CU 26. Renal access by urologists versus sonographers during percutaneous nephrolithotomy
Clinical Urology

CU 26. Renal access by urologists versus sonographers during percutaneous nephrolithotomy

Yan-Bo Wang, Hai-Feng Zhang, Ning Xu, Hun-Xi Wang

Department of Urology, First Hospital of Jilin University, Changchun, Jilin Province, China

Objective: To evaluate the outcomes and complications of percutaneous access by urologist or sonographer following percutaneous nephrolithotomy (PCNL) at a single institution.

Methods: A retrospective chart review was performed for 420 renal calculi patients who underwent ultrasound-guided PCNL from March 2004 to May 2010 in our hospital. Patients were stratified into two groups according to percutaneous access by urologist (group 1, n=105) or sonographer (group 2, n=315). A predicted access difficulty score was calculated based on demographic, stone, and operative variables. Percutaneous access complications and stone-free rates were compared between these two groups.

Results: The use of multiple access tracts (3.2% vs. 4.4%; P=0.67), mean stone diameter (4.3±1.7 cm vs. 4.6±2.1 cm; P=0.65), and mean access difficulty parameters were comparable between groups. The percentage of staghorn calculi (25% vs. 28%; P=0.69) and number of obese (body mass index >30) patients (12% vs. 16%; P=0.85) were also comparable between groups 1 and 2. The complication rate was almost the same in the two groups (8.2% vs. 7.5%; P=0.59), and so was the overall stone-free rate (93.5% vs. 91.8%; P=0.32). Access by sonographer failed in 12.8% of the patients, which made additional access tract placement during the surgery.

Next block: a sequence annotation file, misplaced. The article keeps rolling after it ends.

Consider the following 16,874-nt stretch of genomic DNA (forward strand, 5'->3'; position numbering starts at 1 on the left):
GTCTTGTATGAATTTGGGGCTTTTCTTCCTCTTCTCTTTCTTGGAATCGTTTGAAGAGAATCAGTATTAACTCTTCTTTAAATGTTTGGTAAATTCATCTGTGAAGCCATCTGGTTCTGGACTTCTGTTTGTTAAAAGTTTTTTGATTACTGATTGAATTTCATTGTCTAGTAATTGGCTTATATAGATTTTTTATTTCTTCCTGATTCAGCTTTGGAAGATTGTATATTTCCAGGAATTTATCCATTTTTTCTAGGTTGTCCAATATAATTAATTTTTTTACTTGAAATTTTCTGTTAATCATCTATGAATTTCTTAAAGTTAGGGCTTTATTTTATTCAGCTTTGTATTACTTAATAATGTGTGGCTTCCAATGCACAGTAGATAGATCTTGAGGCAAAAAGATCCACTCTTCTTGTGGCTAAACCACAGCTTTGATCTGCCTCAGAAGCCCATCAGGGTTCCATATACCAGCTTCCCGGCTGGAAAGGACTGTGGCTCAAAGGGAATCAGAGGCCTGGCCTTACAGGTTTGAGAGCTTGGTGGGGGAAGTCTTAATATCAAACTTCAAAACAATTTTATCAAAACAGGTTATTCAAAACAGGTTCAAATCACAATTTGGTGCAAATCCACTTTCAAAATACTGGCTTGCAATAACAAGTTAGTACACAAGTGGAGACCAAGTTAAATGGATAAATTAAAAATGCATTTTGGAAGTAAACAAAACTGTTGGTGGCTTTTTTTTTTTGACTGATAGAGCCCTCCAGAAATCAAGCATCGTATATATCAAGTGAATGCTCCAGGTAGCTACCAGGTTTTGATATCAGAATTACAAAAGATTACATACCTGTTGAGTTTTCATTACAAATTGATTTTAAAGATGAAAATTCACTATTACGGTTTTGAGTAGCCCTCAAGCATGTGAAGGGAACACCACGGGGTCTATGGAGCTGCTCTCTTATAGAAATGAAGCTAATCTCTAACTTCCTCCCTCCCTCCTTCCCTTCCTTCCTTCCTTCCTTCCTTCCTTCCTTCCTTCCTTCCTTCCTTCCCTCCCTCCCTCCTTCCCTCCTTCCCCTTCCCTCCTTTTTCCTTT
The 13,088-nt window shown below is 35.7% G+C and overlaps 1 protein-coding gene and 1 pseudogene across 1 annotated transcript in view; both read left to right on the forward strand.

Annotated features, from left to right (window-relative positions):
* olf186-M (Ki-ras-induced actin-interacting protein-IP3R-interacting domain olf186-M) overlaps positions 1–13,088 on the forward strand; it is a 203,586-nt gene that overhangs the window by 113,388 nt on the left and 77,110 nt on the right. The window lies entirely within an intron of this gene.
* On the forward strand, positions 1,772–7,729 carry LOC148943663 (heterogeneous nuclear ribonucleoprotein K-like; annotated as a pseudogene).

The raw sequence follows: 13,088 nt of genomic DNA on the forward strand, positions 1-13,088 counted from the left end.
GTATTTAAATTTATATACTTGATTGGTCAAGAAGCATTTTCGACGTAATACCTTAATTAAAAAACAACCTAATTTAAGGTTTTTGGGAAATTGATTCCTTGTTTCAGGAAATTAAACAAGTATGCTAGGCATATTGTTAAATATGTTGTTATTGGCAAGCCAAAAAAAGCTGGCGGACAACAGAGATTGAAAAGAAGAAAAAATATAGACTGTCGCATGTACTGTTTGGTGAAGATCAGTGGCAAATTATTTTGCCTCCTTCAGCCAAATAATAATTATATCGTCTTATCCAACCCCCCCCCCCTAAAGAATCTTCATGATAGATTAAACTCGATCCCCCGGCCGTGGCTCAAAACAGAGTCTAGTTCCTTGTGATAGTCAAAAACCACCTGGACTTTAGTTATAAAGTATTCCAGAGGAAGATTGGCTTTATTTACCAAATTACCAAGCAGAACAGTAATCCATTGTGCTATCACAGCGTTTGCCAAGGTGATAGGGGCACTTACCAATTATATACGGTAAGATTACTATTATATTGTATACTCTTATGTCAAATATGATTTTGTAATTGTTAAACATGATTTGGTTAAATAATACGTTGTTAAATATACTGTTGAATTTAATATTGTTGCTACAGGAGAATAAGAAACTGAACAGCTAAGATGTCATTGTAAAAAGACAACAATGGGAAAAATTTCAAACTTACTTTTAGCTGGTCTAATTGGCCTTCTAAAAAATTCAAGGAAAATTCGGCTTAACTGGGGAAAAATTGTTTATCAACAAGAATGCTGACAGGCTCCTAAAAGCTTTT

Conclusions: Access established by sonographer often is not adequate for PCNL. Urologist-obtained access is safer and more effective for PCNL than sonographer.

Key words

Percutaneous access; urologist; sonographer; percutaneous nephrolithotomy

DOI: 10.3978/j.issn.2223-4683.2012.s040

Article Options

Download Citation